Prof. Uyenishi, like all the Japanese, is only a small man. He stands 5ft., 2ins., and weighs 9st. 7 1bs., yet has defeated all opponents, and challenges all comers, and has thrown out a special challenge to the Russian Hackenschmidt to defeat him ten times in an hour. The Catch-as-catch-can-man, unfortunately, cannot take it on.
No one could mistake the Professor for anything but a Japanese. Of course, he dresses European-wise, but with his coal black, close cropped hair, dark skin, thick moustache, and black eyes peering through spectacles, is a physical type of his race. He is also a type of the race in his courtesy if what one hears of the excellence of Eastern manners is correct. He speaks English, not perfectly, but well, with an interesting clipped-off pronunciation. In the intervals of exhibiting different styles of “holds” on everyone near him, the Professor told our representative that he had been in England 3 1/2 years, first on the stage.
Then he was seized with an ambition to have his system introduced to the Army and Navy, so he left the stage and devoted his time to teaching. In this respect he had a great success on Monday evening, for while was performing at Sandhurst, a man came up, and wrestled, not with him, but with a pupil, who had had only five months’ training. After had been defeated several times the man said he was Sergeant Dacombe, the strongest man in the two Forces, and had been specially sent to see what Ju-ji-tsu could do against superior strength.
The Professor is instructor the Gymnastic Staff at the Headquarters Gymnasium, Aldershot. Professor Uyenishi expressed admiration for our English styles of wrestling, but said they had no self-defence, which was the great thing in his method. They had styles like ours in Japan. Ju-ji-tsu, as everyone knows, based on thorough knowledge of anatomy, and of the weak spots in the human body.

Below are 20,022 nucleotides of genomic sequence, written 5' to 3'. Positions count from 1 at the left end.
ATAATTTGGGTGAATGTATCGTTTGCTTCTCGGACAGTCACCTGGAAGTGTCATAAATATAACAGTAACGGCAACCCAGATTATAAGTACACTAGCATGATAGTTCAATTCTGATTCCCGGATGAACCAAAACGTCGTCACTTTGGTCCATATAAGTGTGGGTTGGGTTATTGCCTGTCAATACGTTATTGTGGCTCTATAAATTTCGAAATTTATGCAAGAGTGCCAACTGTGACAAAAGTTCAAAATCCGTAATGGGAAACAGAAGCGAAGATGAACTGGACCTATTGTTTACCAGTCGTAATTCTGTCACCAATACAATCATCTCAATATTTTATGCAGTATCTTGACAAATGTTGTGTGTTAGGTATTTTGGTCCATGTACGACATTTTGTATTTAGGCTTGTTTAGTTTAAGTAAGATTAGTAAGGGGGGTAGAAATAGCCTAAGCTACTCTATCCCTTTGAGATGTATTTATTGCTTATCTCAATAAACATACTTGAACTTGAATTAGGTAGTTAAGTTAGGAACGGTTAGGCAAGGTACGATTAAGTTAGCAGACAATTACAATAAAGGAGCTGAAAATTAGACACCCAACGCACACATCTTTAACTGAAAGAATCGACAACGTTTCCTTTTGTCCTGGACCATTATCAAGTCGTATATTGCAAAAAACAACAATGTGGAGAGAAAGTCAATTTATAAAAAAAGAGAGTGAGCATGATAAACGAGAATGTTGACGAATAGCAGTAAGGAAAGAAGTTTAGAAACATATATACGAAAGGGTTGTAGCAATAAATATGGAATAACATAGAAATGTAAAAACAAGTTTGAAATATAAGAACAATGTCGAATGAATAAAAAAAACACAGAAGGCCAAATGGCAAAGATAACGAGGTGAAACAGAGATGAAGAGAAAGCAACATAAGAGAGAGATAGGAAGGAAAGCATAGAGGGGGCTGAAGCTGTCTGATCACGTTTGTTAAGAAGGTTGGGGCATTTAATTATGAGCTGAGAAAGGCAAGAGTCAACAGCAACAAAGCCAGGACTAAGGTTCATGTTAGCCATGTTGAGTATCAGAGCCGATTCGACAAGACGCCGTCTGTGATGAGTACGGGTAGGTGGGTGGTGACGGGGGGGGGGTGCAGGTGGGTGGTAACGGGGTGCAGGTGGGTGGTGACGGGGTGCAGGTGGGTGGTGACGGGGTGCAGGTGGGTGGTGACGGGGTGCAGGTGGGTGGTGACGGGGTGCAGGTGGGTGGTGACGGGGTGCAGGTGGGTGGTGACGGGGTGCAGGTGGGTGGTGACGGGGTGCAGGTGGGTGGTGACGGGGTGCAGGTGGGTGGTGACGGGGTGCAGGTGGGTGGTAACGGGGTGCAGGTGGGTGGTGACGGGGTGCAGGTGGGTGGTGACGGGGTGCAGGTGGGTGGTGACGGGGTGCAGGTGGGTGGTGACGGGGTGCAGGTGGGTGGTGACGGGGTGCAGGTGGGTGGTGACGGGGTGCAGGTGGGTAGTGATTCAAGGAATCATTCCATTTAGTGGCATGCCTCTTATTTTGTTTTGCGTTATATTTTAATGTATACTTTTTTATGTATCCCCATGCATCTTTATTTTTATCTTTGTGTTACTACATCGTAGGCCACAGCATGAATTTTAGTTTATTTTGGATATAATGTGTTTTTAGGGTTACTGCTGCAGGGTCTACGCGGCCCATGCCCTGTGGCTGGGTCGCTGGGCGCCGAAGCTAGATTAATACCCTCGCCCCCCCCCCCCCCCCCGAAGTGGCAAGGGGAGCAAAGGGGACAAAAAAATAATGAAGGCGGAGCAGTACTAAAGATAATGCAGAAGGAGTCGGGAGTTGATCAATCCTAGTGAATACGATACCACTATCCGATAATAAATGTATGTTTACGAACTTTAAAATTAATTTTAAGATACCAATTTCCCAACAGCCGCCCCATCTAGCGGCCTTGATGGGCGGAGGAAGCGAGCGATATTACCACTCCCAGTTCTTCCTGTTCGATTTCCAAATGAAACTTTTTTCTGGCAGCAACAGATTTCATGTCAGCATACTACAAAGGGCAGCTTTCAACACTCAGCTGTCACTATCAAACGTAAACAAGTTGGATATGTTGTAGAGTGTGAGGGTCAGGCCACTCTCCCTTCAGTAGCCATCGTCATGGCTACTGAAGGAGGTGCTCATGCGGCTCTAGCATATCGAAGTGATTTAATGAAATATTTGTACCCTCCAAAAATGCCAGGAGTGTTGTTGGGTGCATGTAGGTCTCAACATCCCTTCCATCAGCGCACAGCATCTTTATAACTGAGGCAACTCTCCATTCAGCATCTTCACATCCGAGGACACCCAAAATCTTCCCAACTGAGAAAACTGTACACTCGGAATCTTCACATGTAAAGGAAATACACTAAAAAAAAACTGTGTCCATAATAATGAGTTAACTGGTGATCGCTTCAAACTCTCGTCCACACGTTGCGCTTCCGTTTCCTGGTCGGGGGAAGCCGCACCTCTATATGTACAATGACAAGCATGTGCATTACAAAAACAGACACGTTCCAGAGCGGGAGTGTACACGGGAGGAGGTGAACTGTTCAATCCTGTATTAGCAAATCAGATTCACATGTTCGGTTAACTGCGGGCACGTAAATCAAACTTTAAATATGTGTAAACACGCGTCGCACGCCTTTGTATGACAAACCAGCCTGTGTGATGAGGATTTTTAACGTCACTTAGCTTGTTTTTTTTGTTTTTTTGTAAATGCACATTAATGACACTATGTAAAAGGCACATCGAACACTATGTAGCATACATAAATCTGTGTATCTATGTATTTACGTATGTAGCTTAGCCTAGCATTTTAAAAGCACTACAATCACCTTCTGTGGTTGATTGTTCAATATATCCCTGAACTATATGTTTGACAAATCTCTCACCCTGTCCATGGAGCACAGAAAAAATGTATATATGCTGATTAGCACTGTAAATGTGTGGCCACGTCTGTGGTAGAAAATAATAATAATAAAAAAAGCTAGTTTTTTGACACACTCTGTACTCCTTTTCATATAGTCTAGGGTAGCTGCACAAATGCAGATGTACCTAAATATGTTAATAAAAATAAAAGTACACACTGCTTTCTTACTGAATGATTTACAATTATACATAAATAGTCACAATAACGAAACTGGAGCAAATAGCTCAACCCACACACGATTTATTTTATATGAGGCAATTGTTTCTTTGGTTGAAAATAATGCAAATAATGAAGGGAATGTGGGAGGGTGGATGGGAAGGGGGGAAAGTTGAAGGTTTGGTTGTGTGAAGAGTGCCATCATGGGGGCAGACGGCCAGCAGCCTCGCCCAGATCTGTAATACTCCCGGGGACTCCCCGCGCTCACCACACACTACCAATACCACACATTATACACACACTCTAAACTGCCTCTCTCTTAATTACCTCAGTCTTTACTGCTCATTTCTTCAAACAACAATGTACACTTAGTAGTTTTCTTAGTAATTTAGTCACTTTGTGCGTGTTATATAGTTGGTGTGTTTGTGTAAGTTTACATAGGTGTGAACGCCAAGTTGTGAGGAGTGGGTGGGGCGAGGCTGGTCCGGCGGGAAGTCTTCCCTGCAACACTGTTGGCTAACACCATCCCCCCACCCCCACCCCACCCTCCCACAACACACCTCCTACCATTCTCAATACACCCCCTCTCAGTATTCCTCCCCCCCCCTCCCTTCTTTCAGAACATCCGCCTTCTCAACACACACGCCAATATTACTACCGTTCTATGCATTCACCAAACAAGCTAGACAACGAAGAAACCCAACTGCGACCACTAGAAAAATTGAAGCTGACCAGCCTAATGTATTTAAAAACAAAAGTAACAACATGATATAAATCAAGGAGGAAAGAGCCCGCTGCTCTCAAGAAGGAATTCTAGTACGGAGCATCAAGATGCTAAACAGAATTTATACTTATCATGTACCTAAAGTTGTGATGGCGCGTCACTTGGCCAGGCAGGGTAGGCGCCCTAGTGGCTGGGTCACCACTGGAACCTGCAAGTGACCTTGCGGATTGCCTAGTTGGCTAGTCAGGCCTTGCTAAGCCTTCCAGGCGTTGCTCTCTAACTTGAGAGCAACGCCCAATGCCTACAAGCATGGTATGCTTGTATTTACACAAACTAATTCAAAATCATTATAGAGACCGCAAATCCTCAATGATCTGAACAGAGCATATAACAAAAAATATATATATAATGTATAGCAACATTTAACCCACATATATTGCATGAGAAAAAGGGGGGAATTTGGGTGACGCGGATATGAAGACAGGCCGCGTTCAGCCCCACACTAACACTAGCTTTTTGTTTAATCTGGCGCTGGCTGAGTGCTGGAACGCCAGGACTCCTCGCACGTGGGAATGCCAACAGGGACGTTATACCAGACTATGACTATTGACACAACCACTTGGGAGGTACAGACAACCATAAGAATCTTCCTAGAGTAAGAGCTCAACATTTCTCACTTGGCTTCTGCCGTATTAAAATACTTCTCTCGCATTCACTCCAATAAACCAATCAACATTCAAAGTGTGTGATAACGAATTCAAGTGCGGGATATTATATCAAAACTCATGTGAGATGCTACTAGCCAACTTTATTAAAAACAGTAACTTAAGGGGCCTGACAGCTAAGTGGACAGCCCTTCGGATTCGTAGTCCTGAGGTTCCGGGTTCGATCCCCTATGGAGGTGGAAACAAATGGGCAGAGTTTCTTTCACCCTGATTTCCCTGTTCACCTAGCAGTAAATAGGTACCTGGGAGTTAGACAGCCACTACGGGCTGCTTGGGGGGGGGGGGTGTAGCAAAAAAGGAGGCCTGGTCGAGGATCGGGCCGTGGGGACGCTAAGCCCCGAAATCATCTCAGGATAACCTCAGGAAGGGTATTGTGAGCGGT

“My system,” Uyenishi said, “never hardens muscles,” and to give a physical demonstration he bared his arm. There was a sort of bag hanging down from the triceps. Our representative felt it; it was soft as a half-inflated football bladder. One’s fingers appeared to go through and touch the other side, until he hardened it, and then it was like iron. The other muscles were just the same, and when stiffened became as hard as nails. We have never felt any muscle half as soft, and not many as hard. This produces pliability and quickness of action. “My system,” said the wrestler, “is never to put out the strength until the very moment of action,” and this was evident on the stage, when he walked about as lazily as possible till the very moment when he had the man over.
Professor Uyenishi said he has had many fights on the stage at the Tivoli and Empire, including some with the Russian champion, who appeared previous to Hackenschmidt and with Cherpillod, the Swiss champion, for whom he has great respect. Hardly had he said this when he finished dressing, and out came a cigarette case and a cigarette. Surprise was expressed, but the Professor said he smokes, and does not think it bad for his wrestling.
Then, with a handshake all round, and he shakes like a true born Briton, Professor Uyenishi and his pupil went off in hurry to catch the train. Our representative came away fired with desire to try on Sandow some of the tricks he had seen performed. There is a possibility of a Ju-ji-tsu class being started in Hastings.